Gingivitis is a type of gum disease. It is an inflammation of the gums that causes redness and swelling. It’s most often caused by infection from bacteria on the teeth. A severe infection can cause small painful sores on the gums, bad breath, and bleeding gums. If untreated, gingivitis can lead to periodontal disease. Over time, this can cause tooth loss.
What causes gingivitis?
Gingivitis is most often caused when plaque builds up on your teeth. Plaque is a sticky film made of bacteria and other substances that coats your teeth. Brushing and flossing helps remove plaque. If you don’t brush and floss regularly, plaque can build up and lead to gingivitis.
You are more likely to have gingivitis if you:
Don’t brush or floss regularly
Smoke or chew tobacco
Use medicines, such as birth control pills, steroids, medicines used to treat epilepsy, or cancer medicines
Have family members who tend to get gingivitis
Signs and symptoms
You may have gingivitis if your gums have areas that:
Are bright red or dusky red
See your dentist. He or she may clean your teeth and remove buildup on your teeth of plaque and tartar. Tartar is a mixture of plaque and minerals that forms into a hard substance.
Use an antiseptic mouth rinse if your dentist tells you to.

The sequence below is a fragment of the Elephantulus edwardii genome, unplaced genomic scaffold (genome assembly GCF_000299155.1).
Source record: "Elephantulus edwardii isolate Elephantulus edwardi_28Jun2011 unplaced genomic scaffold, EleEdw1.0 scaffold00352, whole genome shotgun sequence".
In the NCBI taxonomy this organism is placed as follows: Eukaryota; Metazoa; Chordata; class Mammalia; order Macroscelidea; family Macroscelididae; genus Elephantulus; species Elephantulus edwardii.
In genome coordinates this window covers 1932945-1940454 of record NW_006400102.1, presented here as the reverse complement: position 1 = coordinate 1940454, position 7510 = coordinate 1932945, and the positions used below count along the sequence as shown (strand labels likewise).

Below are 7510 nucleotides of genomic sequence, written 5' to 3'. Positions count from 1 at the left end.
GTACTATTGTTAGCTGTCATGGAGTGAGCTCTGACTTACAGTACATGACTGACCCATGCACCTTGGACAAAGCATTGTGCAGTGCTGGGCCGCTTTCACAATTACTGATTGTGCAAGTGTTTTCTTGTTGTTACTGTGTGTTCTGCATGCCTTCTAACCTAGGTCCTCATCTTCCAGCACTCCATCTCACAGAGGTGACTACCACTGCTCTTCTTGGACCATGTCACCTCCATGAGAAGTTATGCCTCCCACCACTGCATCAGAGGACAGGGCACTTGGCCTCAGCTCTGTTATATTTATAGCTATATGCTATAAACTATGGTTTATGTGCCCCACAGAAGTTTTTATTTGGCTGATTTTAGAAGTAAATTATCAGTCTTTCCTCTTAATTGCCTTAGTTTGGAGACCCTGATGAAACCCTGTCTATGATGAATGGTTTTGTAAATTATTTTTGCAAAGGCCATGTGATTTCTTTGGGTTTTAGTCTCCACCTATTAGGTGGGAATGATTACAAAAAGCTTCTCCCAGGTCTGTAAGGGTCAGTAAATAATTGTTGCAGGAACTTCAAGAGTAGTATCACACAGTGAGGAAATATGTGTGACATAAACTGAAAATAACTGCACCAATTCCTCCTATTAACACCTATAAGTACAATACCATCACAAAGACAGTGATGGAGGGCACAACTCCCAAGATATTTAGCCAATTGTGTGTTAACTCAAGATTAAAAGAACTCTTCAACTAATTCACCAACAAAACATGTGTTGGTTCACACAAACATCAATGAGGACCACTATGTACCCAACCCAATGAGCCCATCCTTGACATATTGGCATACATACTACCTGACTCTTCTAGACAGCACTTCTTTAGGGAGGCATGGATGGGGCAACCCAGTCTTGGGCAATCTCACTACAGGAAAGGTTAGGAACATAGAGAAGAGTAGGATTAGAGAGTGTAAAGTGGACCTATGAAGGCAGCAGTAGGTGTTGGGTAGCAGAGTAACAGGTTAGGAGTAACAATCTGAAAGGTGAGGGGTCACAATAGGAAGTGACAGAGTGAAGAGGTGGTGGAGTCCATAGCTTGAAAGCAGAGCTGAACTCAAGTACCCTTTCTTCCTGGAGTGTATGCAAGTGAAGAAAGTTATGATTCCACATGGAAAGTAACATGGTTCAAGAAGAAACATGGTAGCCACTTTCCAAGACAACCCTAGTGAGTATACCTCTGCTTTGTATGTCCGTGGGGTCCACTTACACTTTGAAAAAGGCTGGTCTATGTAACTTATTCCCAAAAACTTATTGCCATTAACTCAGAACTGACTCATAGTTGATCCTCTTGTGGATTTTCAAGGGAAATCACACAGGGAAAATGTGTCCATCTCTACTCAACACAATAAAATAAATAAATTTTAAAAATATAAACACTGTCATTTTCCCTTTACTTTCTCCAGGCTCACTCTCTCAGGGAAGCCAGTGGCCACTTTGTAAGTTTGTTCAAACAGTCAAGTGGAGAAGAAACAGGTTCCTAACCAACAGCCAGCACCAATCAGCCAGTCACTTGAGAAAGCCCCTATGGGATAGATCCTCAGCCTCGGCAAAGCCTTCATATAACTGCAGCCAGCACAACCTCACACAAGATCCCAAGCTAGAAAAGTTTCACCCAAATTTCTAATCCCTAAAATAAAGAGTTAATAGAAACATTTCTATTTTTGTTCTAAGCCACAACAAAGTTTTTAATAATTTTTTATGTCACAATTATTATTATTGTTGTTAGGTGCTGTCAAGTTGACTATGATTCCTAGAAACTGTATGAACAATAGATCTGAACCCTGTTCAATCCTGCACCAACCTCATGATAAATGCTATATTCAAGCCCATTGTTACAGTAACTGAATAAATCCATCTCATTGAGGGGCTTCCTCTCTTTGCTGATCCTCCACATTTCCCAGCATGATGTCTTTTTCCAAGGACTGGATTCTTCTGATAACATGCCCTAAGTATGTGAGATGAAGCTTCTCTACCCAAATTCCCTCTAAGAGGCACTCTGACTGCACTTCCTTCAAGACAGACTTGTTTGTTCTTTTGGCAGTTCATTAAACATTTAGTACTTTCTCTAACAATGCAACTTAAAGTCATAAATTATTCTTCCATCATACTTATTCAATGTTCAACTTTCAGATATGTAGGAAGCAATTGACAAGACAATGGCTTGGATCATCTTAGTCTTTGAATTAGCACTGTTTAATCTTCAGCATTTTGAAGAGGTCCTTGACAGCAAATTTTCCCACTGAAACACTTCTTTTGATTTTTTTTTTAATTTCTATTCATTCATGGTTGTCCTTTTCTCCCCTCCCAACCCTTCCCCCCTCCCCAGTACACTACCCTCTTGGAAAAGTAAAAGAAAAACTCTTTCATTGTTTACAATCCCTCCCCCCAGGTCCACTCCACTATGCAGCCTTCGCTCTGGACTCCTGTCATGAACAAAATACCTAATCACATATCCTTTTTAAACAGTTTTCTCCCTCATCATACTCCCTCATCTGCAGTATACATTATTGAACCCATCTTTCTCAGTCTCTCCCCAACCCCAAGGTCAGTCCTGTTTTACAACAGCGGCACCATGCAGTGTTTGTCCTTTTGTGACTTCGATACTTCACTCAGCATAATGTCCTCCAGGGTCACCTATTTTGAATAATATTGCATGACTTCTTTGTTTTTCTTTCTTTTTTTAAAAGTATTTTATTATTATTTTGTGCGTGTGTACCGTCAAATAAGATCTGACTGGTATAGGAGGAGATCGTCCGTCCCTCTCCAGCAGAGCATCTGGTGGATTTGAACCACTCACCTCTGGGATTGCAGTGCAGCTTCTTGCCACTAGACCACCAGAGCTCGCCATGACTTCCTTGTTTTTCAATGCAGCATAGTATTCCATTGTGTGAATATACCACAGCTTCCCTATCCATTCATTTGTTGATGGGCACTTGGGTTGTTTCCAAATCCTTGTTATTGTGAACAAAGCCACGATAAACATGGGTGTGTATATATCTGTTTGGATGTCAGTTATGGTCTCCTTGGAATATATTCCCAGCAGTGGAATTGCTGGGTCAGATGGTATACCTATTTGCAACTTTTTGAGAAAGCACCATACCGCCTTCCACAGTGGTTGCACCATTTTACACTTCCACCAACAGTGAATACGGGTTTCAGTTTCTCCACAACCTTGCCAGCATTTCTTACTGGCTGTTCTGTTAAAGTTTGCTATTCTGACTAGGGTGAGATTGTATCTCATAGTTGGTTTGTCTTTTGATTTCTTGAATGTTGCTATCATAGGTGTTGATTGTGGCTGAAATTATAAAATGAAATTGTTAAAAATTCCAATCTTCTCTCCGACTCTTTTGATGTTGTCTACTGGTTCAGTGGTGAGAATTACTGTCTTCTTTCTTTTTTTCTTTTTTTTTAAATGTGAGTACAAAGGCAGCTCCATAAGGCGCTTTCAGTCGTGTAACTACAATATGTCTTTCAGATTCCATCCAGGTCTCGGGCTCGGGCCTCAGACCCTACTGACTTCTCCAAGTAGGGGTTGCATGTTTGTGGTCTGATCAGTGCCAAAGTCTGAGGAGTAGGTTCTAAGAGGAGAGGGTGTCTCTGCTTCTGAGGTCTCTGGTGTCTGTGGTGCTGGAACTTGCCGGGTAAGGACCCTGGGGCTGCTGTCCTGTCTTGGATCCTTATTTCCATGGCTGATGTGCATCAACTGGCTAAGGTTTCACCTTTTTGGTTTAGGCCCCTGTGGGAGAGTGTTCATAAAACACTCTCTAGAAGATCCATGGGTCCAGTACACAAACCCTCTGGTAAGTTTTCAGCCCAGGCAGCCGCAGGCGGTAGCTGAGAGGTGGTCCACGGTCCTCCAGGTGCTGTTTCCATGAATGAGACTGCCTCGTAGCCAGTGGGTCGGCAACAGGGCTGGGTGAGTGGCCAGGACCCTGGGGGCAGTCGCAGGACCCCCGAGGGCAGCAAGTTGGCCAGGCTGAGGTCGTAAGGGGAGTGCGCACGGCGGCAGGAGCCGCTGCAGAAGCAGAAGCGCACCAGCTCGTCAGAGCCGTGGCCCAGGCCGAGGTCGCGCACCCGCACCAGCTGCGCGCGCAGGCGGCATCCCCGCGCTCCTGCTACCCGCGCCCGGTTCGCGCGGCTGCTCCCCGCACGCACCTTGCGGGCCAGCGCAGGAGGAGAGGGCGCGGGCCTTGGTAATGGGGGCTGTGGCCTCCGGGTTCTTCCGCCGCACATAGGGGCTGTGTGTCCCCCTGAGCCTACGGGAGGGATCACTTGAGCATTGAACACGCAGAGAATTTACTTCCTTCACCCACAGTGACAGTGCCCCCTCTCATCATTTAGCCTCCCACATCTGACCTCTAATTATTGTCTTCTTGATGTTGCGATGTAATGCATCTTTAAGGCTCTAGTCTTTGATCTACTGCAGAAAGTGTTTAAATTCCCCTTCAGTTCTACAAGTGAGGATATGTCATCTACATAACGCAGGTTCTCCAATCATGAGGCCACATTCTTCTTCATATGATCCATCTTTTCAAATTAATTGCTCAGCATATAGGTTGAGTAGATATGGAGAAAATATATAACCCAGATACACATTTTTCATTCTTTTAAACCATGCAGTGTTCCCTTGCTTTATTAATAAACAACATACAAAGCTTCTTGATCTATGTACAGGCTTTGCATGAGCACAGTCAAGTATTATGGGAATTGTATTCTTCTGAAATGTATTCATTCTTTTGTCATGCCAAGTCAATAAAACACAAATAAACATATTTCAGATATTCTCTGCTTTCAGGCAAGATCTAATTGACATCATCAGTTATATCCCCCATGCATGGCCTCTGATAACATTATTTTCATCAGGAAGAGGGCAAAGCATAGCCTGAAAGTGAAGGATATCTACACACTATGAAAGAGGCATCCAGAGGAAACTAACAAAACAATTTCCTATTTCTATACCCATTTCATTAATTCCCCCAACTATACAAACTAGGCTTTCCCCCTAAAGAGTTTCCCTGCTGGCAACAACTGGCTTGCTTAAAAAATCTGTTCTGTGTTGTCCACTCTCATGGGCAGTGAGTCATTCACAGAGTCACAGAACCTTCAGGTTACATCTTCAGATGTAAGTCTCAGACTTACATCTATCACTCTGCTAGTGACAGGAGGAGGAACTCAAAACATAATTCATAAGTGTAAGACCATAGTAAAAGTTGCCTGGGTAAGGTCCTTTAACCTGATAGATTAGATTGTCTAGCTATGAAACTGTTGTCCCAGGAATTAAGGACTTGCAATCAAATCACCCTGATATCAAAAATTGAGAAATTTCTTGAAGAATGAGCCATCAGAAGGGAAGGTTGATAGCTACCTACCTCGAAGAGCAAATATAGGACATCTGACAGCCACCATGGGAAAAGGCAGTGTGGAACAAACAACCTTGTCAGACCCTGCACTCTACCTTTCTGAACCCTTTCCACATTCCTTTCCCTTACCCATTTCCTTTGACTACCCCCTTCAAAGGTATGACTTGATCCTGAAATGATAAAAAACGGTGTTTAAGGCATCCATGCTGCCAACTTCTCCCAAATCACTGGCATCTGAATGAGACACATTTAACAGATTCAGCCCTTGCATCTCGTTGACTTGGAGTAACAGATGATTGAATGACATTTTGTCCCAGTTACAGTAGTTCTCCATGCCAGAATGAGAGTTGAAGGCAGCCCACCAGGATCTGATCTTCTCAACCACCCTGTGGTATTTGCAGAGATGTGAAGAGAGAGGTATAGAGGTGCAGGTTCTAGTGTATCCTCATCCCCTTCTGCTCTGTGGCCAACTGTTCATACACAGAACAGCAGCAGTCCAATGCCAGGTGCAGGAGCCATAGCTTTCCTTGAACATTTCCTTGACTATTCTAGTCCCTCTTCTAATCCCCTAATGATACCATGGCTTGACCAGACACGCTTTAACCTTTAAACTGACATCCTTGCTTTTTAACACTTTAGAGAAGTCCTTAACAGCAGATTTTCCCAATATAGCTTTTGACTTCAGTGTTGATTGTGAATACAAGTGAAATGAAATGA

Take antibiotics and other medicines exactly as directed. Don’t stop taking them when your symptoms go away.
Make sure you brush at least twice a day, and use dental floss at least once a day. This will help remove plaque from your teeth.
Eat a soft diet, if needed, to ease discomfort. Avoid food and beverages that may cause more discomfort in your gums. These include citrus juices, such as orange juice and lemonade, and salty or spicy foods.
Use acetaminophen or ibuprofen for pain or fever. If you have liver or kidney disease or ever had a stomach ulcer or gastrointestinaI bleeding, talk with your healthcare provider before using these medicines.
When to call the healthcare provider
Call your healthcare provider if you have:
Pain that doesn’t go away or gets worse
Gums that have pulled away from your teeth
A bad taste in your mouth that won’t go away
Teeth that become loose
Inability to eat or drink because of mouth pain
August 15, 2018
Image reviewed by StayWell medical illustration team.,Kapner, Michael, DDS,Walton-Ziegler, Olivia, MS, PA-C